Visbot is one of the oldest Magecart payment skimmers: it steals customer data and credit cards. The first case was documented as early as March 2015. But being publicly discussed did not stop it from spreading. We conducted a global research into 300.000 Magento stores and found active Visbot infections on 6691 stores.
How is that possible? Contrary to other skimming malware, Visbot inject itself in code running on the server. This makes it harder to detect from the outside, as the malware operates completely invisible for anyone but the store owner. And many store owners are not equiped to detect these kind of compromises.
How Visbot works
For devs, here’s a beautified copy
Visbot injects itself into existing PHP code. It stays dormant until data is entered by store visitors (an order or a password). Submitted data is then encrypted and saved to a fake image file. This “image” is then later retrieved by the perpetrator and sold on the black market.
- Stores usually have a thousands of images, so fetching an odd one is not suspicious.
- Encryption ensures competing thieves cannot hijack the payload.
And how did Sansec establish the presence of Visbot on all these stores? If it is so well hidden? The Visbot author made a crucial mistake: s/he added a feature to remotely detect whether the malware is still active. If you send a specific code (a “password”) to an infected store, it will display:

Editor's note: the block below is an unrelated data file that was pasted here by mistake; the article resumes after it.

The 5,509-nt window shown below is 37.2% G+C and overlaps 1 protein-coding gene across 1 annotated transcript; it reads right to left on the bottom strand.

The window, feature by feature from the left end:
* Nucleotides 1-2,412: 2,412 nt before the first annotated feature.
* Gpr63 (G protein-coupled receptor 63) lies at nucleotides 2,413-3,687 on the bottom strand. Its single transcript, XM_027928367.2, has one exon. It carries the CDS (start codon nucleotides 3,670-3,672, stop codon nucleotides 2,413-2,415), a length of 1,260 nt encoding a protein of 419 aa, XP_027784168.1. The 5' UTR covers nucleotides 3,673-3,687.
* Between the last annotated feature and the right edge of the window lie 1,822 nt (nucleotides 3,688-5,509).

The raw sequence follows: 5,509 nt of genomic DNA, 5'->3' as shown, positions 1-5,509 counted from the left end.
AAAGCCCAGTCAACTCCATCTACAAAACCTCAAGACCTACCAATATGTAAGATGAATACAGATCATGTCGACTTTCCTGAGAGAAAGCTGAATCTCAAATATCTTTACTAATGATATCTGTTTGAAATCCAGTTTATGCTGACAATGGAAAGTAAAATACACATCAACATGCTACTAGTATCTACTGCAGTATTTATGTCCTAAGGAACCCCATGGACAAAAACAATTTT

This can be simulated with this command:
curl -LH 'User-Agent: Visbot/2.0 (+http://www.visvo.com/en/webmasters.jsp;[email protected])' \ http://your-site.com
In the last week, we observed Visbot controller activity from servers in Sweden (
220.127.116.11), Ukraine (
18.104.22.168) and Germany (
Private data is stored in somewhat random image files. So far we observed these filenames being used:
bkg_btn-close2_bg.gif btn_back_bg_bg.gif btn_cancel_bg_bg.gif left_button_back.gif mage.jpg nav1_off_bg.gif notice-msg_bg.png section_menu_link_bg_bg.gif sort-arrow-down_bg.png
The public key used to encrypt the stole data is included in the malware, but the private key is not. Until it surfaces, it is not possible to decrypt the contents.
We have shared the list of compromised stores with the authorities and major providers, so they can reach out to owners and agencies in order to resolve the situation.
We strongly recommend merchants to implement server-side malware & vulnerability scanning, so they can detect and prevent these attacks.